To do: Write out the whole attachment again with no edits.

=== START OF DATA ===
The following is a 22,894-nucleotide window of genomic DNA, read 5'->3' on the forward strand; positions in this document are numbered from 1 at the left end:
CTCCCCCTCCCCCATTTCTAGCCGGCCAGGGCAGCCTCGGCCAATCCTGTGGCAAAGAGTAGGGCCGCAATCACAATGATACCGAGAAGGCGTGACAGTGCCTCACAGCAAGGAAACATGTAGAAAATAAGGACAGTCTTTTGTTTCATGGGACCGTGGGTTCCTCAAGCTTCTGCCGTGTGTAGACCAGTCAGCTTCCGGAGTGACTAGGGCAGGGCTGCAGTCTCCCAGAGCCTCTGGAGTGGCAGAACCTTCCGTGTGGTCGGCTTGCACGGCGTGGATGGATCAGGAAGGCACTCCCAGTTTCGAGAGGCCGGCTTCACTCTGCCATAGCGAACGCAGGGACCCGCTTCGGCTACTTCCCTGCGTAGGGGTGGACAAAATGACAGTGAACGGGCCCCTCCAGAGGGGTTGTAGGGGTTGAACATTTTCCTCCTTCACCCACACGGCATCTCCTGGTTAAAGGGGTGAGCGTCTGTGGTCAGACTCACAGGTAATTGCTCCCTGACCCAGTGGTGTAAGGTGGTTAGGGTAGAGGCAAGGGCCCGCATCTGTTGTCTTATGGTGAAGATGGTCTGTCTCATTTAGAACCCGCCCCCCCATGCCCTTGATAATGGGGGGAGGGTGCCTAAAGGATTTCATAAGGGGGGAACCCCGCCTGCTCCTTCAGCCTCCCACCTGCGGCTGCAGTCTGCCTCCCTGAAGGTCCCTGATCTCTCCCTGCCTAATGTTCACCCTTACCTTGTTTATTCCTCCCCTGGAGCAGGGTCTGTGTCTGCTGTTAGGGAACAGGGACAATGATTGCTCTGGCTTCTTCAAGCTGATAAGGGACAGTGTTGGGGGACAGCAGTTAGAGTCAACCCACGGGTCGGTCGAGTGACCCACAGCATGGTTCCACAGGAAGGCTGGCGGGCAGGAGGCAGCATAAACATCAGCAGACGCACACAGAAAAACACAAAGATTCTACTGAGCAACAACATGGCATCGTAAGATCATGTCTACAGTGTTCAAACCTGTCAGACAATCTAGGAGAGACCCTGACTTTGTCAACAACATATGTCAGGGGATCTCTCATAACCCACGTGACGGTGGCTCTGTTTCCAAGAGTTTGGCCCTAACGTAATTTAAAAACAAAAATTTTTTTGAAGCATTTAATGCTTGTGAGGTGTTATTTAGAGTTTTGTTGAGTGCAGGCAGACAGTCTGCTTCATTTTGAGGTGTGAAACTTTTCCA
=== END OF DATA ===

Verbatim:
The following is a 22,894-nucleotide window of genomic DNA, read 5'->3' on the forward strand; positions in this document are numbered from 1 at the left end:
CTCCCCCTCCCCCATTTCTAGCCGGCCAGGGCAGCCTCGGCCAATCCTGTGGCAAAGAGTAGGGCCGCAATCACAATGATACCGAGAAGGCGTGACAGTGCCTCACAGCAAGGAAACATGTAGAAAATAAGGACAGTCTTTTGTTTCATGGGACCGTGGGTTCCTCAAGCTTCTGCCGTGTGTAGACCAGTCAGCTTCCGGAGTGACTAGGGCAGGGCTGCAGTCTCCCAGAGCCTCTGGAGTGGCAGAACCTTCCGTGTGGTCGGCTTGCACGGCGTGGATGGATCAGGAAGGCACTCCCAGTTTCGAGAGGCCGGCTTCACTCTGCCATAGCGAACGCAGGGACCCGCTTCGGCTACTTCCCTGCGTAGGGGTGGACAAAATGACAGTGAACGGGCCCCTCCAGAGGGGTTGTAGGGGTTGAACATTTTCCTCCTTCACCCACACGGCATCTCCTGGTTAAAGGGGTGAGCGTCTGTGGTCAGACTCACAGGTAATTGCTCCCTGACCCAGTGGTGTAAGGTGGTTAGGGTAGAGGCAAGGGCCCGCATCTGTTGTCTTATGGTGAAGATGGTCTGTCTCATTTAGAACCCGCCCCCCCATGCCCTTGATAATGGGGGGAGGGTGCCTAAAGGATTTCATAAGGGGGGAACCCCGCCTGCTCCTTCAGCCTCCCACCTGCGGCTGCAGTCTGCCTCCCTGAAGGTCCCTGATCTCTCCCTGCCTAATGTTCACCCTTACCTTGTTTATTCCTCCCCTGGAGCAGGGTCTGTGTCTGCTGTTAGGGAACAGGGACAATGATTGCTCTGGCTTCTTCAAGCTGATAAGGGACAGTGTTGGGGGACAGCAGTTAGAGTCAACCCACGGGTCGGTCGAGTGACCCACAGCATGGTTCCACAGGAAGGCTGGCGGGCAGGAGGCAGCATAAACATCAGCAGACGCACACAGAAAAACACAAAGATTCTACTGAGCAACAACATGGCATCGTAAGATCATGTCTACAGTGTTCAAACCTGTCAGACAATCTAGGAGAGACCCTGACTTTGTCAACAACATATGTCAGGGGATCTCTCATAACCCACGTGACGGTGGCTCTGTTTCCAAGAGTTTGGCCCTAACGTAATTTAAAAACAAAAATTTTTTTGAAGCATTTAATGCTTGTGAGGTGTTATTTAGAGTTTTGTTGAGTGCAGGCAGACAGTCTGCTTCATTTTGAGGTGTGAAACTTTTCCA